According to Heiskala (1990), competing epistemological frameworks prevalent before Haberman, generally revolved around structural functionalism and action theory.
[Through his work, Habermas] tried to fit together social structural functionalism (Parsons in particular) and action theory (Mead and phenomenology in particular) by creating the distinction between life system and the life world to correspond to them in social reality [and highlight] the distinction between the perspective of the external observer and the perspective of actor to correspond to their theoretical ways of study. 1
By integrating structure and action through communication and other factors in the public and private realm, the current paper will illustrate significant elements of Habermas's works in order to demonstrate its' profound impact on social theory that continues to this very day.
We begin the critical review by summarizing elements found in the public sphere. Habermas makes the powerful linkage between action and structure explicit through his notion of "mutual infiltration of public and private spheres" (1989, pp. 141-151). Here, Habermas suggests that it is the bourgeois, rather then any other class, that influences structures composing state and society. Legal, political, social and other specialized elements of public life come to fore as they impact the constructions of society in powerful but distinct ways. The fundamental separation of state and society in the bourgeois world was the result of a variety of phenomena within society, including legal, political, and social aspects. The interaction of these brought about a fundamental separation within various spheres of life. Specifically, the lack of political dominance also transformed the economic phenomenon and manifestation of production.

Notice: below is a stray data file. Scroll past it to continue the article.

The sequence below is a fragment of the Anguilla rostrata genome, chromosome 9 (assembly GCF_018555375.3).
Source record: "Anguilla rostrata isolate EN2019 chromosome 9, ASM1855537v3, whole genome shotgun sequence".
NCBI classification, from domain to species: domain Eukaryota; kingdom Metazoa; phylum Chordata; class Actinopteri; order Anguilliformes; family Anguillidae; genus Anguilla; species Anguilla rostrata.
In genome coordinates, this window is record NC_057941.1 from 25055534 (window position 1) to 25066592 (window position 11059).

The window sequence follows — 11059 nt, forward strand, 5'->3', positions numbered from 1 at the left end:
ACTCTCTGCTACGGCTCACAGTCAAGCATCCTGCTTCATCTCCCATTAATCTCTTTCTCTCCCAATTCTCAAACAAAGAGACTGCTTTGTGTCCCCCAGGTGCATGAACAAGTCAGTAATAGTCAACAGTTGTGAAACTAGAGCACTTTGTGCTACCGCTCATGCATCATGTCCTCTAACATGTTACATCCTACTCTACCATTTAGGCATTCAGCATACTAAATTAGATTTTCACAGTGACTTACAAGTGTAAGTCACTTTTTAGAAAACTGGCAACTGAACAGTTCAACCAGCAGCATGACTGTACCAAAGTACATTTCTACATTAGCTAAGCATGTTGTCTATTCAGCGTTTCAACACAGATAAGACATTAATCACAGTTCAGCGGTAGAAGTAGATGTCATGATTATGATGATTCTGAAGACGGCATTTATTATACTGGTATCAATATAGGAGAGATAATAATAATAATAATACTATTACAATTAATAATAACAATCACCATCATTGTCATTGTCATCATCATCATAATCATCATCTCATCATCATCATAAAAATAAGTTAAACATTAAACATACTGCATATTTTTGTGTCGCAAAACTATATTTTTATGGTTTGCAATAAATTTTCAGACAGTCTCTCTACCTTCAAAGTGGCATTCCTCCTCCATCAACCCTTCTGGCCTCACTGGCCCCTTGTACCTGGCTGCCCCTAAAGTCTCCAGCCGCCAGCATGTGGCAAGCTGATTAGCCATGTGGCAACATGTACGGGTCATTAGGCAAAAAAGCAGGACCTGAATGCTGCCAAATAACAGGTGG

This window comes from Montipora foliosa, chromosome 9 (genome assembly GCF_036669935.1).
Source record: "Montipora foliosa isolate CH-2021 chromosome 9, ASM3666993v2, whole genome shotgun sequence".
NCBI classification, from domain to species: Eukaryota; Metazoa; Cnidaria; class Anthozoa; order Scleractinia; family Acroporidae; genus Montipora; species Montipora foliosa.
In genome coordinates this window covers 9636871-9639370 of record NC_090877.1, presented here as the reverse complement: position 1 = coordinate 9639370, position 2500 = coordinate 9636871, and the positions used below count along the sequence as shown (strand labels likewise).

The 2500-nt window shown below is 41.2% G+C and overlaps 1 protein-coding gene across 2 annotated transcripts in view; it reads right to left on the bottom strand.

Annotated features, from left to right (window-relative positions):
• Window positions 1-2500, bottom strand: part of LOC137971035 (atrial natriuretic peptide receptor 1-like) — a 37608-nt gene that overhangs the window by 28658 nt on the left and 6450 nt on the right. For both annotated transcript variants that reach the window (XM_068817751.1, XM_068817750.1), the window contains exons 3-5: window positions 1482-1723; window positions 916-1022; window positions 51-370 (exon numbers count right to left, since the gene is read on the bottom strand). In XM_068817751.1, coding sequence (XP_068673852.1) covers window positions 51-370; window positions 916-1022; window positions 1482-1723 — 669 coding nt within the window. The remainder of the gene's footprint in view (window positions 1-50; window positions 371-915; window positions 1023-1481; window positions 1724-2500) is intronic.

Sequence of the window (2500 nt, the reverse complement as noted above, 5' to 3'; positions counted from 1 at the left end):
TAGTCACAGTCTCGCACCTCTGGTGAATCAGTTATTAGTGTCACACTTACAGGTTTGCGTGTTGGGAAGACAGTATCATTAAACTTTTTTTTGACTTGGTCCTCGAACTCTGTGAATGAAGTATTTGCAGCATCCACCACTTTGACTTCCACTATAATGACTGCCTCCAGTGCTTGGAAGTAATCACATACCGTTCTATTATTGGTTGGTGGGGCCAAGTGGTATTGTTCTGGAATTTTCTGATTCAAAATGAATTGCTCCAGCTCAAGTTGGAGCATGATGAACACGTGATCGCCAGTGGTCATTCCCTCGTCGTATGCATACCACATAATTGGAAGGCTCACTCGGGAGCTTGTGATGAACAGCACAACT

In the legal and economic field however, the public and the private realms gradually became equal, with the state no longer dominating many aspects of life and production. The public and the private could not, however, remain separated as a result of civil society, as conflicts of interest often made it necessary for formal regulatory interventions to take place. Habermas refers to this as neomercantilism, which means that the political public sphere integrated with the interests of civil society in terms of interventionism. It is therefore a type of post-separation reintegration of the private and the public, but without any particular dominance of one over the other. The economic world begins to merge with the political world, where the state and business shared political and economic power reciprocally. By necessity, these circumstances stimulated state intervention [public sector] in business activities [private sector], in order to assure that certain interests were not threatened. The purpose of interventionism in this regard was to maintain equilibrium within the system, whereas in the past it had been to maintain the power of the political elite. Habermas argues that under new systemic institutional arrangements, more political and legal power is being reciprocally exchanged and reinforced among these public authorities than ever before.